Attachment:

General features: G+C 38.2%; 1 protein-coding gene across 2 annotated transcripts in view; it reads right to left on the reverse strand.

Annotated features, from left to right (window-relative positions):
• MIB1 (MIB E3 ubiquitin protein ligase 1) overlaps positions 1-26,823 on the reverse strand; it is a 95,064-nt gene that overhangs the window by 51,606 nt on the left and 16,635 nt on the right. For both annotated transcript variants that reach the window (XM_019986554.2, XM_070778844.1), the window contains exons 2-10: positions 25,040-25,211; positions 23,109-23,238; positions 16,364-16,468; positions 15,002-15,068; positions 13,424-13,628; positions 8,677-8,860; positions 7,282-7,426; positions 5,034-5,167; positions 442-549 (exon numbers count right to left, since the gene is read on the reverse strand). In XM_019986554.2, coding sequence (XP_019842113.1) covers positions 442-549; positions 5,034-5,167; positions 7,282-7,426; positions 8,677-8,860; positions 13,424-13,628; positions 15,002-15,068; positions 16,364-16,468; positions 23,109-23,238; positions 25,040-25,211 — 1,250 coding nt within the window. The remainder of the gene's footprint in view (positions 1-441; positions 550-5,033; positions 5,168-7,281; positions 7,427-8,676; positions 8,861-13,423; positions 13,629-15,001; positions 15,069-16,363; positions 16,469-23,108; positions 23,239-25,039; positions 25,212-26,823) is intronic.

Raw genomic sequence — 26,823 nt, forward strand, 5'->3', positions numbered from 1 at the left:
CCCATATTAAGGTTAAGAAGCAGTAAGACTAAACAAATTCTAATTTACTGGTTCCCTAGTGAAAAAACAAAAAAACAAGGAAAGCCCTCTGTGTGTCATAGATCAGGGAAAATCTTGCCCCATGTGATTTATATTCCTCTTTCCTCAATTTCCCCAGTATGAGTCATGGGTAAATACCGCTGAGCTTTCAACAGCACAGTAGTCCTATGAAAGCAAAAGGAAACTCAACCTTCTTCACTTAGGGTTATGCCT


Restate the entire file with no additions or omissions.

General features: G+C 38.2%; 1 protein-coding gene across 2 annotated transcripts in view; it reads right to left on the reverse strand.

Annotated features, from left to right (window-relative positions):
• MIB1 (MIB E3 ubiquitin protein ligase 1) overlaps positions 1-26,823 on the reverse strand; it is a 95,064-nt gene that overhangs the window by 51,606 nt on the left and 16,635 nt on the right. For both annotated transcript variants that reach the window (XM_019986554.2, XM_070778844.1), the window contains exons 2-10: positions 25,040-25,211; positions 23,109-23,238; positions 16,364-16,468; positions 15,002-15,068; positions 13,424-13,628; positions 8,677-8,860; positions 7,282-7,426; positions 5,034-5,167; positions 442-549 (exon numbers count right to left, since the gene is read on the reverse strand). In XM_019986554.2, coding sequence (XP_019842113.1) covers positions 442-549; positions 5,034-5,167; positions 7,282-7,426; positions 8,677-8,860; positions 13,424-13,628; positions 15,002-15,068; positions 16,364-16,468; positions 23,109-23,238; positions 25,040-25,211 — 1,250 coding nt within the window. The remainder of the gene's footprint in view (positions 1-441; positions 550-5,033; positions 5,168-7,281; positions 7,427-8,676; positions 8,861-13,423; positions 13,629-15,001; positions 15,069-16,363; positions 16,469-23,108; positions 23,239-25,039; positions 25,212-26,823) is intronic.

Raw genomic sequence — 26,823 nt, forward strand, 5'->3', positions numbered from 1 at the left:
CCCATATTAAGGTTAAGAAGCAGTAAGACTAAACAAATTCTAATTTACTGGTTCCCTAGTGAAAAAACAAAAAAACAAGGAAAGCCCTCTGTGTGTCATAGATCAGGGAAAATCTTGCCCCATGTGATTTATATTCCTCTTTCCTCAATTTCCCCAGTATGAGTCATGGGTAAATACCGCTGAGCTTTCAACAGCACAGTAGTCCTATGAAAGCAAAAGGAAACTCAACCTTCTTCACTTAGGGTTATGCCT